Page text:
The Slovak party system is not consolidated when compared to the system of the Czech Republic. As the matter of fact, each election is accompanied by extensive turnover of party agents (The Slovak party system is however not any special due to the above mentioned fact – cf. for instance a similar situation in the neighbouring Poland). Out of the seven parties which succeeded in the parliamentary elections of September 2002 (i.e. surpassed the 5% closing clause) were founded only after the preceding elections in 1998, which is the case with Směr, Slovak Democratic and Christian Union (SDKÚ), New Civic Alliance (ANO), or they had not been successful in elections in the past, which is the case of Communist Party of Slovakia (KSS). Only three parliamentary formations, i.e. Movement for a Democratic Slovakia (HZDS), Hungarian Coalition Party (SMK) a Christian Democratic Movement (KDH), enjoy longer parliamentary continuity.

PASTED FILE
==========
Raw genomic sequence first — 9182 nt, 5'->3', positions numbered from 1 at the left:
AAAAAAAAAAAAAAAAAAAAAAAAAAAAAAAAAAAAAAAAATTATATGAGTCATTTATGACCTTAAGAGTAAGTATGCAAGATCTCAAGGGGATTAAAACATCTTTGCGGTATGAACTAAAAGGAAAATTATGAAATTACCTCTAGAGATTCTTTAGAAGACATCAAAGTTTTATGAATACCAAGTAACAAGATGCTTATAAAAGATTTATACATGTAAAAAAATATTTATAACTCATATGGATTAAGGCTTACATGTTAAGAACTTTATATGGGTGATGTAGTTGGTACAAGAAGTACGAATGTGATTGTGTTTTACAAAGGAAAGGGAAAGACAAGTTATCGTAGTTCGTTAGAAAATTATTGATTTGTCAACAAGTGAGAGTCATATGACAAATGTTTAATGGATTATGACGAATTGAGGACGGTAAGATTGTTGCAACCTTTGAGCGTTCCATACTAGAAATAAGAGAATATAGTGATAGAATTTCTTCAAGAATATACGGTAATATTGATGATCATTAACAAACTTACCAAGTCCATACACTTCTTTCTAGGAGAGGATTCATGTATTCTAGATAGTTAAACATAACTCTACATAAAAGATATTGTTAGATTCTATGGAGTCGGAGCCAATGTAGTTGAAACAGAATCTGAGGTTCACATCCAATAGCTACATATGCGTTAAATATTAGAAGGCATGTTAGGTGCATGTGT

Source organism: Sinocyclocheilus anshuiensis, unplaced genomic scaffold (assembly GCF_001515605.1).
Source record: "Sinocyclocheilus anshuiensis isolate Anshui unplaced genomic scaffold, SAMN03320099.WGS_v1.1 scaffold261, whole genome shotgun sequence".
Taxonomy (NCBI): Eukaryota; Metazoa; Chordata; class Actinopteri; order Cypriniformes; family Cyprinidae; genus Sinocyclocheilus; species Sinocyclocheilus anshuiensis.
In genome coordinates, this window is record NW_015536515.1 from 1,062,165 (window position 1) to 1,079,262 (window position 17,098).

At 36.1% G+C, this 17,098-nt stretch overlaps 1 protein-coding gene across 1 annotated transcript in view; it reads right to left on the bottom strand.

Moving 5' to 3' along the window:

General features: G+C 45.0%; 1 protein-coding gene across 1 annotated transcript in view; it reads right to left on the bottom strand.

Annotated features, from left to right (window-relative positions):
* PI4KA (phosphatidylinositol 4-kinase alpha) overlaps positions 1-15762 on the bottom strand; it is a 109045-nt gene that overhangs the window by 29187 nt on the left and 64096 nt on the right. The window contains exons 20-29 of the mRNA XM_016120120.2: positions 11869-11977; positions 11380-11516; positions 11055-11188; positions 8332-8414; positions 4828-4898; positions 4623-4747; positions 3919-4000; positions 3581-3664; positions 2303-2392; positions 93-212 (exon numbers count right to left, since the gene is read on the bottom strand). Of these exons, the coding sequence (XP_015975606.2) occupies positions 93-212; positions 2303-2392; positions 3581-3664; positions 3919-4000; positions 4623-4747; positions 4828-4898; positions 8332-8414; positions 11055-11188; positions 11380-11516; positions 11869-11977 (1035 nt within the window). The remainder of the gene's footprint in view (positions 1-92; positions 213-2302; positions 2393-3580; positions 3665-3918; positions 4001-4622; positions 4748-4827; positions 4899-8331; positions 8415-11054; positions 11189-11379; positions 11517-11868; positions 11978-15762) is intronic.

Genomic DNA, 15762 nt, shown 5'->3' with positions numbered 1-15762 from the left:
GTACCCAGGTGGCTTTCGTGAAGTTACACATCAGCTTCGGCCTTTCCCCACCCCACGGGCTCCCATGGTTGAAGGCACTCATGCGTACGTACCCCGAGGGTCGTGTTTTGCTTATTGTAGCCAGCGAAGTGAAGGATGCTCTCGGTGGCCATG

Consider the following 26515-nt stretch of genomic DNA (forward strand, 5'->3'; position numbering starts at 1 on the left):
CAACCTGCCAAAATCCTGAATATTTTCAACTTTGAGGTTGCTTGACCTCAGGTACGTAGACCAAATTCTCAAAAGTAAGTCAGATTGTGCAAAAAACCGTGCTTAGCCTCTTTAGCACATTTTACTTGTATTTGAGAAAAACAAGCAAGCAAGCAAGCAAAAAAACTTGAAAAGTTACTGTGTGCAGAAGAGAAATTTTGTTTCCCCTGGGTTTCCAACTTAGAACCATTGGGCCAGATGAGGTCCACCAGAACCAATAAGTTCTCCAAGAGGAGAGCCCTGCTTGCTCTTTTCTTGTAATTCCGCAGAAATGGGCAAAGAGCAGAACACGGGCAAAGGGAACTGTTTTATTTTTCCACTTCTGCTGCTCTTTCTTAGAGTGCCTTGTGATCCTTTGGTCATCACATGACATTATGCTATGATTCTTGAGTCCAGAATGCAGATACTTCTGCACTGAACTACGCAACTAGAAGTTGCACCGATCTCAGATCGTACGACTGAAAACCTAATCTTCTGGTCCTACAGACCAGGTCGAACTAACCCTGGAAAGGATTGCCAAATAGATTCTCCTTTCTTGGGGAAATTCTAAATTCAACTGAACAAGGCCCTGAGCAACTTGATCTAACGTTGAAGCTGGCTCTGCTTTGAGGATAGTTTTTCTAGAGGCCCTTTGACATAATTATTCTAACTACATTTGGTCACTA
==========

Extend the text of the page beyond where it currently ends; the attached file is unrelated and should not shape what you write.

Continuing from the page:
When speaking about several general reasons which led to an election of “old”[6] parliamentary formations – for instance the Party of the Democratic Left (SDĽ), the Party of Civic Understanding (SOP) or the Slovak National Party (SNS) – it is necessary to mention at least the two most important ones which are closely interconnected. Firstly, there occurred party secessions that led to forming new political subjects. In this way for instance the party “Směr” was founded by the former vice chairman of the post-communist SDĽ Robert Fico in 1999. While being left oriented with social democratic inclinations, i.e. the party officially promoted orientation on Blair’s “New Center”, Směr has partially replaced Slovak post-communists in the party spectrum (cf. SDĽ’s election results in 1998 and those of Směr from 2002 in Table 2). As regards the party’s approach to voters, its appeal contained a significant trace of social populism.